Northern Ireland

Stormont stalemate 'hindering prison rehabilitation'

NI prison officer locking gate
Image caption There has been a 40% reduction in the re-offending rate for convicts who complete the scheme

Northern Ireland's most senior judge has said a lack of political direction is hindering a scheme which reduces the high number of short prison sentences.

Lord Chief Justice Sir Declan Morgan said the rehabilitation scheme, known as an Enhanced Combination Order, has helped to cut levels of re-offending.

A two-year trial of the programme has seen 202 people convicted of crimes take up an alternative to prison.

The alternatives include undertaking unpaid work and counselling.

'Significant benefits'

The trial was carried out in Ards, Armagh and South Down and was offered to people who had been facing jail terms of a year or less.

Sir Declan wants the scheme to be rolled out across Northern Ireland, but warned that securing the necessary funding could be difficult, as it is likely to "require some political direction".

"I think the advantages coming from the saving of sending people to prison, the saving in terms of re-offending, the benefits to victims are clearly significant."

Image caption Sir Declan Morgan said he believed the scheme should be extended to all parts of NI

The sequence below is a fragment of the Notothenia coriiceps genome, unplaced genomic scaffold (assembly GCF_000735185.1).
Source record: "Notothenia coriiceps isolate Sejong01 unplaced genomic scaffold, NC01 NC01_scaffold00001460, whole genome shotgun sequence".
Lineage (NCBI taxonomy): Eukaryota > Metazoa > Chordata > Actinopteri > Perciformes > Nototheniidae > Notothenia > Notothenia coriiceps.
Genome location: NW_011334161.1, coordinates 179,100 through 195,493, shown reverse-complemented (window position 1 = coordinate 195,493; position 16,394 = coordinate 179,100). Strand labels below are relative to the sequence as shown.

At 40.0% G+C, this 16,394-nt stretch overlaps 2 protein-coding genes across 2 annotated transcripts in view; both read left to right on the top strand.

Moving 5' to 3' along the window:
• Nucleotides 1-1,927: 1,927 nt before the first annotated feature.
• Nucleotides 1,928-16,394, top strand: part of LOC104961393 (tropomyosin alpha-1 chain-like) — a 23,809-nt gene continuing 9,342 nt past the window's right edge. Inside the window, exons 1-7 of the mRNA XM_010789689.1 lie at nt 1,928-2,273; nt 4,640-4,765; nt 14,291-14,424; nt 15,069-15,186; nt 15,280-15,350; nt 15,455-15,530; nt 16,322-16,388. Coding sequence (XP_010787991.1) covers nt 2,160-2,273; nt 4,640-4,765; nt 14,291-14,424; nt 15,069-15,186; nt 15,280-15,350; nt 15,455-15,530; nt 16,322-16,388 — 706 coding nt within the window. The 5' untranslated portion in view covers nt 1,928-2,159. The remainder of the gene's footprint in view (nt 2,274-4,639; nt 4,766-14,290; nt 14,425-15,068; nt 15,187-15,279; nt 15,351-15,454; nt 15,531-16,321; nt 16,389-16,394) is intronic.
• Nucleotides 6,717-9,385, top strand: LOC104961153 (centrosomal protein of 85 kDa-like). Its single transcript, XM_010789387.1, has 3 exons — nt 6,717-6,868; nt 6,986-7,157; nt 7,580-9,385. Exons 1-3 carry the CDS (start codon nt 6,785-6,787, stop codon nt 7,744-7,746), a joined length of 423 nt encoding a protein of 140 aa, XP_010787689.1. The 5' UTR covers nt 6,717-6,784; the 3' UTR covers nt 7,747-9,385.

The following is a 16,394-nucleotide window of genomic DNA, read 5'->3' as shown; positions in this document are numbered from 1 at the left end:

"But it's unfortunate that in this area, as indeed I'm sure many other areas, that we haven't got the political direction we need to make sure this very worthwhile initiative can be brought to fulfilment throughout Northern Ireland.

A report outlining the schemes progress was presented to those working in the criminal justice system on Monday.

It has produced positive results, with a 40% reduction in the re-offending rate for those who complete the order.

'Not impossible'

The director of rehabilitation at the Probation Board, Paul Doran, said the Enhanced Combination Order is a credible alternative to prison sentences.

"The order is a combination of probation supervision and community service - that's unpaid work for the community," he said.

"This order is unique and for the first time victims are getting the opportunity to have an input to sentences before the person is finally sentenced.

The Probation Board would certainly like to see Enhanced Combination Orders available throughout Northern Ireland.

Mr Doran added it would be "very difficult" but "not impossible" to extend the scheme without a devolved government or justice minister in post at Stormont.

The Enhanced Combination order pilot is currently in place until March next year.

Related Topics

More on this story